When objection to an Ordinance relating to Crown lands in the . Northern Territory was taken in another place, the Government felt that important principles were at stake. The Government at first contemplated giving an opportunity for a discussion on the general principles of the
Ordinance, but later decided to bring -the Matter before Parliament in the form of :i schedule to a Bill. This will enable the whole Ordinance- to be fully discussed. I take it that all honorable senators, irrespective of party and of the view they may take of this Ordinance, are interested in having some sort of order and cohesion in Commonwealth legislation. If this Bill were passed and became an Act it would cause considerable confusion in our Statutes, because it would be different from all of them. The Statutes deal with Commonwealth legislation, but the Bill does not deal with Commonwealth legislation per se, but with legislation for that part of the Commonwealth which is called’ the Northern Territory. Honorable senators will see that if we had one Act of the Commonwealth Parliament dealing with one phase of Northern Territory legislation, while all other phases of Northern Territory legislation were dealt .with by Ordinance, serious difficulties would arise in future in deciding which legislation should be dealt with by Act of Parliament, and which by Ordinance. The Attorney-General’s Department strongly recommends - and the recommendation has much to commend it - that the Bill should be passed up to its final stage, but not into law. The Government could then issue an Ordinance, embodying the principles contained in the Bill, with such amendments as Parliament might make. This procedure would not disturb the practice hitherto followed, and would not create the confusion which would result from passing the Bill.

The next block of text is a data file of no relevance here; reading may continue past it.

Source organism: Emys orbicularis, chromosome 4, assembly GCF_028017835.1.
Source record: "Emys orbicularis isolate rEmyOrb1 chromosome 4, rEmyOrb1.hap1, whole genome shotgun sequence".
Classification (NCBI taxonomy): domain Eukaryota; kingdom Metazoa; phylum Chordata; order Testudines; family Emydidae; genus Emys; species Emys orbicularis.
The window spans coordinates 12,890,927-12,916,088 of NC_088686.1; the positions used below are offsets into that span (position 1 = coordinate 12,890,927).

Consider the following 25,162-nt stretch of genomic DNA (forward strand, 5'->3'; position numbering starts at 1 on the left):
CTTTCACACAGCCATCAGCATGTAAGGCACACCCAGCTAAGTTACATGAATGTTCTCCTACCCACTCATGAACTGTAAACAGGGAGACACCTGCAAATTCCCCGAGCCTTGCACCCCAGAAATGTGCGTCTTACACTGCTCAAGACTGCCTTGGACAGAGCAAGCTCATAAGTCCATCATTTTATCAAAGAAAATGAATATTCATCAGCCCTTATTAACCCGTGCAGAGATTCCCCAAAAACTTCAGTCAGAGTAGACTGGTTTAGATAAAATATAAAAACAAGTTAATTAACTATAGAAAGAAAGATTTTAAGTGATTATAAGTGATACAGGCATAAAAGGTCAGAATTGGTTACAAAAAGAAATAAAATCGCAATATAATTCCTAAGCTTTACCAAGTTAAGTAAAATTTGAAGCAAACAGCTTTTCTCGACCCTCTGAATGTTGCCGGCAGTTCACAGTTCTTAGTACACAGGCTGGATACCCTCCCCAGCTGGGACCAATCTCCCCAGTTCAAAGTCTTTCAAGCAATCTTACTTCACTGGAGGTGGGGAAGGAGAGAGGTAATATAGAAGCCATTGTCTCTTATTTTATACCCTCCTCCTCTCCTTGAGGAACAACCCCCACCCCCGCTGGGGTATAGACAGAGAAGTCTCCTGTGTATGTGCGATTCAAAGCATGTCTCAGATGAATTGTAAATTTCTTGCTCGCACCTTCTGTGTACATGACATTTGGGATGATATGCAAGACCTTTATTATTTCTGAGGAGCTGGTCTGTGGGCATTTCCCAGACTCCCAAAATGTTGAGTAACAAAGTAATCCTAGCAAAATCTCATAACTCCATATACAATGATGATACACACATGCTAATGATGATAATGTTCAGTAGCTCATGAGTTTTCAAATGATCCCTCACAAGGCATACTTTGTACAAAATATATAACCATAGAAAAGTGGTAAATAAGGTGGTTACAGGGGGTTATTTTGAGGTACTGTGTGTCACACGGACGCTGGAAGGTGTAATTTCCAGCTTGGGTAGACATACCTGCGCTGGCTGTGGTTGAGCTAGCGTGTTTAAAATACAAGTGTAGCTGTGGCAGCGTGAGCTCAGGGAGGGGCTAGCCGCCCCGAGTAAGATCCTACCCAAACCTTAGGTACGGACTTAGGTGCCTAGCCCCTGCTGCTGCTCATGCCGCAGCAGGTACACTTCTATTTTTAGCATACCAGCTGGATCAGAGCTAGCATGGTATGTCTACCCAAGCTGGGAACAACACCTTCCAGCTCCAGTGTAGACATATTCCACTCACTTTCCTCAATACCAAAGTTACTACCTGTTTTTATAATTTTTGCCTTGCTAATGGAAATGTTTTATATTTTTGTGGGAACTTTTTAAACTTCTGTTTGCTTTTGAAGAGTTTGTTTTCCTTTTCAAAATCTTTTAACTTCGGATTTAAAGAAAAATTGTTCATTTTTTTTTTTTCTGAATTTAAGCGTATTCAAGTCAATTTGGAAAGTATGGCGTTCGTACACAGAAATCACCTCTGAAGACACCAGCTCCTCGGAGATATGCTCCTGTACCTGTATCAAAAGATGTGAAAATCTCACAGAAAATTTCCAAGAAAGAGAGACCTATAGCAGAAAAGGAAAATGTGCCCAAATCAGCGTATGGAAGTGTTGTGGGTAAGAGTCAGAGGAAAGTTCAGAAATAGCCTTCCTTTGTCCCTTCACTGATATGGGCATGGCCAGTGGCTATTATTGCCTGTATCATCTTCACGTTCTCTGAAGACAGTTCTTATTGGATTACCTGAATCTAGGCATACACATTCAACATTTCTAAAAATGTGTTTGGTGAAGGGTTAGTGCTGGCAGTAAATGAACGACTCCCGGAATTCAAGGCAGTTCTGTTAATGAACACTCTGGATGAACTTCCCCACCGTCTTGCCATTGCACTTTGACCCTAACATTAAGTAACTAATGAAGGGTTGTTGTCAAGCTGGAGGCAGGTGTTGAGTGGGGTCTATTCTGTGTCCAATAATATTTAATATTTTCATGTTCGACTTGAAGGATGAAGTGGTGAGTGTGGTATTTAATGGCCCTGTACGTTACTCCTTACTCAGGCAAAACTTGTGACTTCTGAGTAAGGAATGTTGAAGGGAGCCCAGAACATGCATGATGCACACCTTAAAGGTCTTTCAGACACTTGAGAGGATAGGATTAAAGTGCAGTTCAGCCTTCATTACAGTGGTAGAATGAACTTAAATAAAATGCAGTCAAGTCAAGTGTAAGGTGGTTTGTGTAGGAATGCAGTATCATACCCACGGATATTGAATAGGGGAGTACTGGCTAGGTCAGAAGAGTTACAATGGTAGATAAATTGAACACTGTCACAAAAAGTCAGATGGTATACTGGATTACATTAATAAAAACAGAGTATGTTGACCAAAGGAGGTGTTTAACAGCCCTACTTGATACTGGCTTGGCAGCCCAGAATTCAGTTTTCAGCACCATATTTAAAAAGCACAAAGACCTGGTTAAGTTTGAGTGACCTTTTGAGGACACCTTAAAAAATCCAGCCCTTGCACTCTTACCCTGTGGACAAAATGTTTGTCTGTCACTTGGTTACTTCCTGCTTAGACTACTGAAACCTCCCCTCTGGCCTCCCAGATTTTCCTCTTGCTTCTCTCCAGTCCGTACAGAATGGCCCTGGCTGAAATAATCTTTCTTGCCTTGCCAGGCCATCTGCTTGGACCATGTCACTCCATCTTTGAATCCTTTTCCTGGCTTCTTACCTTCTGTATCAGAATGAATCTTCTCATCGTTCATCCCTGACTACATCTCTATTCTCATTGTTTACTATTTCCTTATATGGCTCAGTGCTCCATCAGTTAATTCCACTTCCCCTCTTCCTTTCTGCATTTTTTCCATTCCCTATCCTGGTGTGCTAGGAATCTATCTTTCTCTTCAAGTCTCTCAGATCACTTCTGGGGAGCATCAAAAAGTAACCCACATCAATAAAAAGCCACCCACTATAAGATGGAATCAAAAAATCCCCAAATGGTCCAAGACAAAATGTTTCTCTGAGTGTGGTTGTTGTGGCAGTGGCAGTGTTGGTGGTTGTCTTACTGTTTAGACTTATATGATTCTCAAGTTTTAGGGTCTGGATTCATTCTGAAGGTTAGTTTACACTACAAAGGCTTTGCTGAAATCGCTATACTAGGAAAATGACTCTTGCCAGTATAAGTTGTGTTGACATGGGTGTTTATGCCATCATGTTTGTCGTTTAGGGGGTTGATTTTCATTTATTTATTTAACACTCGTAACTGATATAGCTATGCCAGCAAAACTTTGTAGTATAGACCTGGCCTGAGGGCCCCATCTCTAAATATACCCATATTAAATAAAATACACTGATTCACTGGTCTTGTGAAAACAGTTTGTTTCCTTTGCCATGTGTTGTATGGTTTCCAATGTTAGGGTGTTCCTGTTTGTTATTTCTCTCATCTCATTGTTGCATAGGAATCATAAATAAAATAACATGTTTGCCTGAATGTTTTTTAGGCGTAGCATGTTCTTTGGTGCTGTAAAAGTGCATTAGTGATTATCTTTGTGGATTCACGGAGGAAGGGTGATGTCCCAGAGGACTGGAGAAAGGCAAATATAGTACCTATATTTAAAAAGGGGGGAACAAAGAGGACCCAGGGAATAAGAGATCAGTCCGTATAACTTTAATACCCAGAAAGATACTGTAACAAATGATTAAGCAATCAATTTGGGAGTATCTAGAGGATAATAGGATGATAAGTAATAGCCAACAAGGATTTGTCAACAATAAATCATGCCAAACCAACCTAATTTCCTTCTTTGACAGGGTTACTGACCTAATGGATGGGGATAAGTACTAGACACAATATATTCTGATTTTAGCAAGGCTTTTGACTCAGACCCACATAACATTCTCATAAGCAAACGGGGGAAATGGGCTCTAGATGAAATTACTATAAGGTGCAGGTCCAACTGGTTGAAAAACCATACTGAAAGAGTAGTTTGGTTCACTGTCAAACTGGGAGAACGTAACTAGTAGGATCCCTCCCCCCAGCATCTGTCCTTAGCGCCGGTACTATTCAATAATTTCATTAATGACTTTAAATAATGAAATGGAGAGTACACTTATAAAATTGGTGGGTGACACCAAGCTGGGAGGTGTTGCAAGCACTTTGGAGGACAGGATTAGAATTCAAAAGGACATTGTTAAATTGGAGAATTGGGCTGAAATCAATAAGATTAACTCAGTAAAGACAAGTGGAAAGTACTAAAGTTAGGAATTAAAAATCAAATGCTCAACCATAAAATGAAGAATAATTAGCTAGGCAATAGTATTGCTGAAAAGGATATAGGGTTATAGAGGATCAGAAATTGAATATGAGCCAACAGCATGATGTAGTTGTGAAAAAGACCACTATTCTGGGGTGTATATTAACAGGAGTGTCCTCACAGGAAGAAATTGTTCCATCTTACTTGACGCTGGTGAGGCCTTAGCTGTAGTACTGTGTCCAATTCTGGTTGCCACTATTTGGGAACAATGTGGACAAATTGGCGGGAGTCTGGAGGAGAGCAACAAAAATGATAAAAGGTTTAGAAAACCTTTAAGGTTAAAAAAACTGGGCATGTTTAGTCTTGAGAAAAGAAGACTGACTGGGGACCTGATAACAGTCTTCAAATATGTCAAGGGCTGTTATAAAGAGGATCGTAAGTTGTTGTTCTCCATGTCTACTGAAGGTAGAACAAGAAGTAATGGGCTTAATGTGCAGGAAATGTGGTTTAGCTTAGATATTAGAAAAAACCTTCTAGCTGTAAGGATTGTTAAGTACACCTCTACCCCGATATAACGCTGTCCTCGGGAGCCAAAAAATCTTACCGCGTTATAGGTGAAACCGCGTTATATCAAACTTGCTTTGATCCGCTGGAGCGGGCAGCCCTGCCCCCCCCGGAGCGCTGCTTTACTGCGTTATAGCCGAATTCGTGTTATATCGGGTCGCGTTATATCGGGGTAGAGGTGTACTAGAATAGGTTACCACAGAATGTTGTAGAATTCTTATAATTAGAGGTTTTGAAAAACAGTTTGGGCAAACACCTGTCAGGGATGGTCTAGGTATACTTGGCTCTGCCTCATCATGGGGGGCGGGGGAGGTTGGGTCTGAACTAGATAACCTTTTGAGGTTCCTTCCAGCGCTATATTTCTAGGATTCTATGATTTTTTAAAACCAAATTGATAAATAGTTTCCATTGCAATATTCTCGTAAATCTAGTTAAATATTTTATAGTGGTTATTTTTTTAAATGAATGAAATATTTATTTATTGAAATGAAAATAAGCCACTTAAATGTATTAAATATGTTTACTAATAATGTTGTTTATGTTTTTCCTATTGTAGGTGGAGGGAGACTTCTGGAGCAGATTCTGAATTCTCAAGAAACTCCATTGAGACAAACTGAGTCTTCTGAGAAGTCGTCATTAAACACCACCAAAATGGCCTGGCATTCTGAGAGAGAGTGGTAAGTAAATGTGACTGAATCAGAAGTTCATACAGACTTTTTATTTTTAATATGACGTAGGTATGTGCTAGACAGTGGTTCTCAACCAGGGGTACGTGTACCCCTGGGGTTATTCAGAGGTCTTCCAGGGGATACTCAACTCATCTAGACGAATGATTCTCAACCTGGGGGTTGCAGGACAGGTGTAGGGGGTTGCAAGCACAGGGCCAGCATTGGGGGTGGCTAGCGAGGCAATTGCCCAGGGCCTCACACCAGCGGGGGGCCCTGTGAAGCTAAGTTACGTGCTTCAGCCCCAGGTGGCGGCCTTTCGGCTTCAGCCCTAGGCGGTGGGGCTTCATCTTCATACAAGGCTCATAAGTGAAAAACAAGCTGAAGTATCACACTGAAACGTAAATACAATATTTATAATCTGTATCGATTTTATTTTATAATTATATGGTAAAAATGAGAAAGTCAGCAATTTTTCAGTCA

– There is a difference between the Northern Territory and other Territories under the control of the Commonwealth.
– That is so, but the necessities of the Northern Territory require an Ordinance to be passed almost weekly. My remarks are forcible enough if applied only to the Northern Territory, but ““the position becomes infinitely more complicated when the other Territories are taken into consideration.